Josh Gibson is executive director of the Restaurant Association Metropolitan Washington Education Foundation. Comments or questions can be sent to firstname.lastname@example.org. His article on Green Kitchen Audits appears in the September Foodservice Monthly and is presented here as part of an ongoing series of features from the current issue.
foto: The use of the stocked rolling cart at Roosevelt High School limits the number of energy wasting trips into walk-ins.
RAMW-EF and NRA Provide 'Green Kitchen' Audits to Local Schools
The staff in DC’s public schools’ culinary teaching kitchens
are used to being on the providing end of education. But, over the past two
months, the tables have been turned and the teachers have become the students.
The subject matter? How to design and run a “green” kitchen.
Through a partnership of the National Restaurant Association
and the Restaurant Association Metropolitan Washington Education Foundation
(RAMW-EF), the teaching kitchens at two DC schools, Roosevelt Senior High
School and Carlos Rosario International Public Charter School, underwent an
informal “green” kitchen audit. RAMW-EF coordinated the logistics for the
exercise, and the National Restaurant Association conducted the audits.
Wearing the “green eyeshade” for the visits was Chris Moyer,
manager of the NRA’s Conserve: Solutions for Sustainability. Through Conserve,
Moyer has visited more than 100 restaurants in nearly a dozen states that are
embracing the environmental movement.
“Making your operations more sustainable is fundamental in
order to be more profitable,” says Moyer.
“It started for me with a dripping faucet. Once I saw the financial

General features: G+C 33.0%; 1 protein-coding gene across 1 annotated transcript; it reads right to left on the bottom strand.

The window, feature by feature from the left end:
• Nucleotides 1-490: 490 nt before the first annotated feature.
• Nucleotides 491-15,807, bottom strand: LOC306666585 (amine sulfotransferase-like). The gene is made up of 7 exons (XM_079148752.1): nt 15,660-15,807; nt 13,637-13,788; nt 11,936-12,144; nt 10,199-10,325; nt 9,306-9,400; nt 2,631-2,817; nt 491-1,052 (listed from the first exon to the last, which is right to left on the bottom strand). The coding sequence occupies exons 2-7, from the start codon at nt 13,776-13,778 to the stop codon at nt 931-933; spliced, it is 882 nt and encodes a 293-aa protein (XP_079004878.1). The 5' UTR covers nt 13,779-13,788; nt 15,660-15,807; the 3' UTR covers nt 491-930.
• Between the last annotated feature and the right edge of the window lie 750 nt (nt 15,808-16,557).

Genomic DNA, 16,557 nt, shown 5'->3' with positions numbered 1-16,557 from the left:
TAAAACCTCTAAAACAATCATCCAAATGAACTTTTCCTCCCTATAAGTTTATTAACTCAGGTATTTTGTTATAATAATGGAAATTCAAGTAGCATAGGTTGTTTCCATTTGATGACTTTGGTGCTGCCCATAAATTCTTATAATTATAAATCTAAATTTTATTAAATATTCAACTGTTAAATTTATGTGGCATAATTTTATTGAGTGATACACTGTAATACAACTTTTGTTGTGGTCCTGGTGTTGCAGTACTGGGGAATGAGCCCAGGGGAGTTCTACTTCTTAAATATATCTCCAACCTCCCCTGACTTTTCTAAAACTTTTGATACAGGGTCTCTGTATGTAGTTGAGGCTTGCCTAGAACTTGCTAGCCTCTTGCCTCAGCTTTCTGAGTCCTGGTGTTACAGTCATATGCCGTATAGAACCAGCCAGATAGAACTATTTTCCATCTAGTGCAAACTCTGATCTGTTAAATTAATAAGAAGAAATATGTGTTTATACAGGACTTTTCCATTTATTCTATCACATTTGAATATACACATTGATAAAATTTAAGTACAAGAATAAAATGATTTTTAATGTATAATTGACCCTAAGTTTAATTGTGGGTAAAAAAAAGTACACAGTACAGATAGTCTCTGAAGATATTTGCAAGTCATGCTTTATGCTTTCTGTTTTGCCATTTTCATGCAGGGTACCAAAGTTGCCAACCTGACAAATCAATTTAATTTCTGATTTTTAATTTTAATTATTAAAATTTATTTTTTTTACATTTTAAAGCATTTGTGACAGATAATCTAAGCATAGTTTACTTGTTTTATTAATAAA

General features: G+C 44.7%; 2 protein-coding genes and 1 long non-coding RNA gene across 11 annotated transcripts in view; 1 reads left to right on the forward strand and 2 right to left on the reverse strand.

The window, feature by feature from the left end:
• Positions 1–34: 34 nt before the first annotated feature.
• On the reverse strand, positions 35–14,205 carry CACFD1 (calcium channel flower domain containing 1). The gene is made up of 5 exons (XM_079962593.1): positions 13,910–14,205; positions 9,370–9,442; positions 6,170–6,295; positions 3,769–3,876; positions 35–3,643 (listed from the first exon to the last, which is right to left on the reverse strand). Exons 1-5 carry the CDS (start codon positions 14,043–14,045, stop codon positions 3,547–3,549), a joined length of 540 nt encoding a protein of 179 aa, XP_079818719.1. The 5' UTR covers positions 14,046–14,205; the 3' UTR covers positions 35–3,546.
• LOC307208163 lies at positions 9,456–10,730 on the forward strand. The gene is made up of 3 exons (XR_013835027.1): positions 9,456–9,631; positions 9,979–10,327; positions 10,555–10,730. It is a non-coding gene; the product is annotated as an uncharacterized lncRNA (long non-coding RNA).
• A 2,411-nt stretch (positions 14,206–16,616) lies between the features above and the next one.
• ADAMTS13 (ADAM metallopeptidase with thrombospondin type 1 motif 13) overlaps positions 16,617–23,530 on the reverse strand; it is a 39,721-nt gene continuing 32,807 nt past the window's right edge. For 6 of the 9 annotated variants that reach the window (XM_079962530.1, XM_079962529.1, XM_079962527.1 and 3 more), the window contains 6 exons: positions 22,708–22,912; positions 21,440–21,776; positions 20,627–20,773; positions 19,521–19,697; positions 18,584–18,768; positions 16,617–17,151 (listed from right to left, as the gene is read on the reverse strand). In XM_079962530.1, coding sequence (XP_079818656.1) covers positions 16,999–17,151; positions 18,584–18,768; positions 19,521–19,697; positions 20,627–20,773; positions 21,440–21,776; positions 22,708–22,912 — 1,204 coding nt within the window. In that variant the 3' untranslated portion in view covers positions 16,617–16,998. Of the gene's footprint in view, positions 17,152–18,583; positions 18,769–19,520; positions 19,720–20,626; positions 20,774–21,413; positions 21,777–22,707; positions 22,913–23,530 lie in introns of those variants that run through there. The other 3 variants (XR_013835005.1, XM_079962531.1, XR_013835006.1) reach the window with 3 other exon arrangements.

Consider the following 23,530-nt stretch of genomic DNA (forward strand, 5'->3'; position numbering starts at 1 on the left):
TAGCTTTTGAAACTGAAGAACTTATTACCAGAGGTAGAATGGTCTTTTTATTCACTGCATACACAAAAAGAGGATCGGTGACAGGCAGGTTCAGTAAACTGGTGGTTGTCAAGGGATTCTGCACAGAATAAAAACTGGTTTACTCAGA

benefit to doing the right thing – not to mention the amount of energy and
water savings on my P & L report – I was hooked.”
During his kitchen visits, Moyer could have been mistaken
for a Health Department inspector. He turned the sinks on and off, flipped each
light switch, peeked in each refrigerator and oven, and even sought out the
janitorial supply closets.
The kitchens at both Roosevelt and Carlos Rosario, both
built in the past couple of years, passed their audits with flying colors.
Nonetheless, Moyer had some suggested changes for each kitchen that would be
easy, inexpensive, and impactful to implement.
aerators on all hand washing, restroom and utility faucets (by reducing
water flow slightly, an aerator can save thousands of gallons of water a
all dripping faucets
motion/occupancy sensors on all lights in low-traffic areas. Lights will
automatically switch themselves off when the kitchen, a storage closet, or
the restroom is empty.
kitchen lights on multiple switches (if possible). It makes no sense to
light the front of house in the morning if you don’t open until the
sure all gaskets for refrigerators and freezers are clean and in good
repair. Keep the cold air inside and the warm air stays outside. Clean
refrigeration coils routinely.
curtains in walk-in refrigerators. Moyer recommends swing curtains over
dangling strip curtains for cleaning and sanitation purposes.
in rolling cart to be used the walk-in cooler. Reduce trips and times you
need to open walk-in doors by taking out everything you will need at one
time (or less times rather than making multiple visits, reopening the door
appliances when not in use or put on power strips that can be switched off
easily. (especially receipt printers, chargers, coffee machines and
side panels on cooking hoods so they ventilate just the cooking area, and
not the entire kitchen
Moving forward, RAMW-EF will work closely with the NRA’s
Conserve program, so that any future teaching kitchens that the Foundation has
a part in designing incorporates green principles from the start. Moyer points
out that kitchen staff who have worked in a “greener” kitchen become
evangelists for the cause, with future employers “picking their brains” for
advice on how to implement money (and environmental) saving measures in their